New lighting aims to do justice to newly cleaned courthouses

City officials hope system encourages pedestrian traffic from Inner Harbor

May 16, 2002|By Johnathon E. Briggs | Johnathon E. Briggs,SUN STAFF

The recently cleaned facades of Baltimore's Clarence M. Mitchell Jr. Courthouse and Courthouse East were put in the spotlight last night as Mayor Martin O'Malley and other city officials unveiled a $37,000 lighting system that will accentuate the buildings after dark.

The 11 acorn-shaped street lights, each with two additional floodlights, span "Courthouse Square" on Calvert Street, between Fayette and Lexington streets, and show off the results of a four-month, $94,000 exterior cleaning that rid the buildings of years of grime and bird droppings.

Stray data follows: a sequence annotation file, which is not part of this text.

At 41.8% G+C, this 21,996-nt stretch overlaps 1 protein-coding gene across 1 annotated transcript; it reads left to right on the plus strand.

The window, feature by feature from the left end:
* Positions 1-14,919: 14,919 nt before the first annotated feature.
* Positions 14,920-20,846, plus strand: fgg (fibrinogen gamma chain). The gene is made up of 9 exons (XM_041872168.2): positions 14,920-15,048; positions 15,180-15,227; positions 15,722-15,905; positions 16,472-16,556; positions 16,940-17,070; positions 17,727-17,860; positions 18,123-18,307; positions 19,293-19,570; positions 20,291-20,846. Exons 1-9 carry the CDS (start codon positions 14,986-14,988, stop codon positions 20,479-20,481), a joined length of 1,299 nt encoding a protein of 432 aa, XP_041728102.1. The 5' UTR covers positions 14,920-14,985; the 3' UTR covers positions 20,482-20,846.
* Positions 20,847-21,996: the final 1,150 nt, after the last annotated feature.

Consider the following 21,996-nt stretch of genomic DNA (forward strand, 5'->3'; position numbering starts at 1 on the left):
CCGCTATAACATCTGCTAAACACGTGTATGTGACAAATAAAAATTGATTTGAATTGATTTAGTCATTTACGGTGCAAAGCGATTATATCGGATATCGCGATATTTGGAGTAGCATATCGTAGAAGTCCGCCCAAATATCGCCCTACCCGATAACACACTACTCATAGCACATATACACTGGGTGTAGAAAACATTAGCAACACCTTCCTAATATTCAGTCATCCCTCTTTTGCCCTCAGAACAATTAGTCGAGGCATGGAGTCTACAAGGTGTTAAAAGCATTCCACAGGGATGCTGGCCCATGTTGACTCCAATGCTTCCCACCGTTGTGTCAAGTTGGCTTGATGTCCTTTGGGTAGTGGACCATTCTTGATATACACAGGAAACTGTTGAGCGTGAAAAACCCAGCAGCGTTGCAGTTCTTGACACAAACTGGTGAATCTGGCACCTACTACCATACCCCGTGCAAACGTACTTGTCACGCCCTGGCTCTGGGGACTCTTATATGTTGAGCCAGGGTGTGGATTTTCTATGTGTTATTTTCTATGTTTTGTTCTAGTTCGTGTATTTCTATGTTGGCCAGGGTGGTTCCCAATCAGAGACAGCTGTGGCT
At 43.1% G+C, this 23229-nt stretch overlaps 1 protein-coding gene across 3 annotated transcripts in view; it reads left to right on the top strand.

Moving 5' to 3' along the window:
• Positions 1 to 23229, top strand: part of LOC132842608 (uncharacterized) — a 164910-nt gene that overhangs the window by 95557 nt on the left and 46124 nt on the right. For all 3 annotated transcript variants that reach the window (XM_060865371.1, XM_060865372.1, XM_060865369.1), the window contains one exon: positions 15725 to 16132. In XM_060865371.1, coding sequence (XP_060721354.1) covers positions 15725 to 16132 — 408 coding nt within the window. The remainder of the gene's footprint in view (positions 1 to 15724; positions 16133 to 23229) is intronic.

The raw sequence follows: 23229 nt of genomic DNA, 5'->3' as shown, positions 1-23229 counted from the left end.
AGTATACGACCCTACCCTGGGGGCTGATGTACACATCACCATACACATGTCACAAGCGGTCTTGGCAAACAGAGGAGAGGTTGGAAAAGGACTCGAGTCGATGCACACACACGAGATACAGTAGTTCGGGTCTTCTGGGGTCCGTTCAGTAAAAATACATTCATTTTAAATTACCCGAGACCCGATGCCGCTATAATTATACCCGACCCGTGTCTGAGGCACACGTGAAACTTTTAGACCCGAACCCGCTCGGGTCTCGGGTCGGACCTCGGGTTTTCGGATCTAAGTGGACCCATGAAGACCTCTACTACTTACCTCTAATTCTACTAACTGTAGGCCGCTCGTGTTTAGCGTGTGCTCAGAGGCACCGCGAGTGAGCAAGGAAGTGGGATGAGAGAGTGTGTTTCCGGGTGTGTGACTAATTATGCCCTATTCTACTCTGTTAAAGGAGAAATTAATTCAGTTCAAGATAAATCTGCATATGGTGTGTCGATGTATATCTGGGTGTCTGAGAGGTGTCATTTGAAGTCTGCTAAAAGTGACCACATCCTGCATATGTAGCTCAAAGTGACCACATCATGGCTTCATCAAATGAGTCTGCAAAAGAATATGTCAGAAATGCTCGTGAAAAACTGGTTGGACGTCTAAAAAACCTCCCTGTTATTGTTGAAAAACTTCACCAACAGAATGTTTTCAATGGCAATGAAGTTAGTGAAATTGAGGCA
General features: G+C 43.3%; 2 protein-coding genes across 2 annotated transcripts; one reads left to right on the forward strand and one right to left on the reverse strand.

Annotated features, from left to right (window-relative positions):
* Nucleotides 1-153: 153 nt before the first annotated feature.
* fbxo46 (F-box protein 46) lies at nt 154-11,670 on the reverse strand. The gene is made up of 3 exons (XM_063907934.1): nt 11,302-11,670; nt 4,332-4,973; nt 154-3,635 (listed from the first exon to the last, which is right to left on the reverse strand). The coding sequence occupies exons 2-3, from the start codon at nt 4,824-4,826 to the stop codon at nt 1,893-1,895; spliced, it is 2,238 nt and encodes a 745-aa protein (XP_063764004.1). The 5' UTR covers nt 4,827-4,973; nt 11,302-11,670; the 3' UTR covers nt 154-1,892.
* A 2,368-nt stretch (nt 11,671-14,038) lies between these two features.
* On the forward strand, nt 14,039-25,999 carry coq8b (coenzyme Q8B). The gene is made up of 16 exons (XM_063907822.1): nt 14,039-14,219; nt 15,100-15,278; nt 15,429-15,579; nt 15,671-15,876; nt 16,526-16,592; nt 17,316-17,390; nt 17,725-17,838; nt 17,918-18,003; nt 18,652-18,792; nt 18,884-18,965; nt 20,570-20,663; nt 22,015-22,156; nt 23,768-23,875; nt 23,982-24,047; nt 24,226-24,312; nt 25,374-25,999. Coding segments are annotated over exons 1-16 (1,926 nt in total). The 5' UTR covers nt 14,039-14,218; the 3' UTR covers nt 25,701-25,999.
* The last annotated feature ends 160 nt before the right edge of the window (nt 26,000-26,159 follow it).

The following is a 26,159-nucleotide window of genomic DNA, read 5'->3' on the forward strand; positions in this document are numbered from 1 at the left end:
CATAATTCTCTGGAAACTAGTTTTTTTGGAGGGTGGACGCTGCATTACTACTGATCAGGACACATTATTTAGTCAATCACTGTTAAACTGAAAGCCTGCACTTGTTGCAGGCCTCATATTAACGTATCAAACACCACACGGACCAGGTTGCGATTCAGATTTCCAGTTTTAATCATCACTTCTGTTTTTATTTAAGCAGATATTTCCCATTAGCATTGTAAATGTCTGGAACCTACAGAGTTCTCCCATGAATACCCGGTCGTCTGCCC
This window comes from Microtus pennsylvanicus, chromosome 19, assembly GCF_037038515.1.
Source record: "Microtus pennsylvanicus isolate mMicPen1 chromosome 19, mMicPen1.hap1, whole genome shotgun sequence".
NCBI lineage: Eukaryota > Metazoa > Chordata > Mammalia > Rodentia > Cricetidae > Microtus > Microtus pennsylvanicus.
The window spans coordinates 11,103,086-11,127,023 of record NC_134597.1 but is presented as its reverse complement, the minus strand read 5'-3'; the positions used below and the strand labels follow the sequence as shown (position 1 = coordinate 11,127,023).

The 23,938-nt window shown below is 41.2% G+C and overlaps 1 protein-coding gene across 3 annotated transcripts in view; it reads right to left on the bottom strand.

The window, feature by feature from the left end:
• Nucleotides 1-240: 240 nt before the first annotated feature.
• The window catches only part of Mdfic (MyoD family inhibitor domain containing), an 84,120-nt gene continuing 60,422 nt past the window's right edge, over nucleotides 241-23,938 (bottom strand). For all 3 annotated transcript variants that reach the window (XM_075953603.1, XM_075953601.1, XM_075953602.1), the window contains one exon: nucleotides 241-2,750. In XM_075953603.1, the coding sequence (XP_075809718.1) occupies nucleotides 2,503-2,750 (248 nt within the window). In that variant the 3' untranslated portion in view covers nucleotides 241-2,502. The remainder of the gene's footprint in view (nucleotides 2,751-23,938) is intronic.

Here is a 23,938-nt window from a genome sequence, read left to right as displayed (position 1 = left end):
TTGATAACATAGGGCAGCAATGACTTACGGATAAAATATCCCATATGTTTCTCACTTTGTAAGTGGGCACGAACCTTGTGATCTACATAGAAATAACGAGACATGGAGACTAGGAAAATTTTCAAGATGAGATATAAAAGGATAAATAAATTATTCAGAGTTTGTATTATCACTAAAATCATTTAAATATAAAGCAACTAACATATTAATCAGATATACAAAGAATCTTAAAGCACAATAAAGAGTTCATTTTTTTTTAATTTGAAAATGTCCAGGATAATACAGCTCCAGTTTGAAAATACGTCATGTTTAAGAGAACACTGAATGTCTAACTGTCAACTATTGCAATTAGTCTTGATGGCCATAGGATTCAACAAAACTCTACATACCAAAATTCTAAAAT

Both courthouses also have had netting installed, at a cost of $174,000, to prevent future soiling by birds.

"This is the first of many efforts to illuminate the skyline and the things that make this city proud," O'Malley said during a lighting ceremony in front of the Battle Monument at Calvert and Fayette. "Light has always been symbolic of hope, and it's appropriate we are here lighting these monuments."

As a homeless person slept on a bed of cardboard in the shadow of the Battle Monument, the streetlights warmed to an incandescent glow, revealing the facades of the Mitchell building, built in 1900, and Courthouse East -- formerly housing the main city post office and the federal court -- which was built in 1937.

City officials said the lighting will not only bring out the architecture of the buildings, but help create a safer atmosphere and encourage Inner Harbor tourists to walk to downtown venues.

It took the city Department of Public Works and the Office of Transportation two months to install the lights. Baltimore Gas and Electric Co. is providing maintenance and offering the city a low-rate schedule for the lights through its private-area lighting program.

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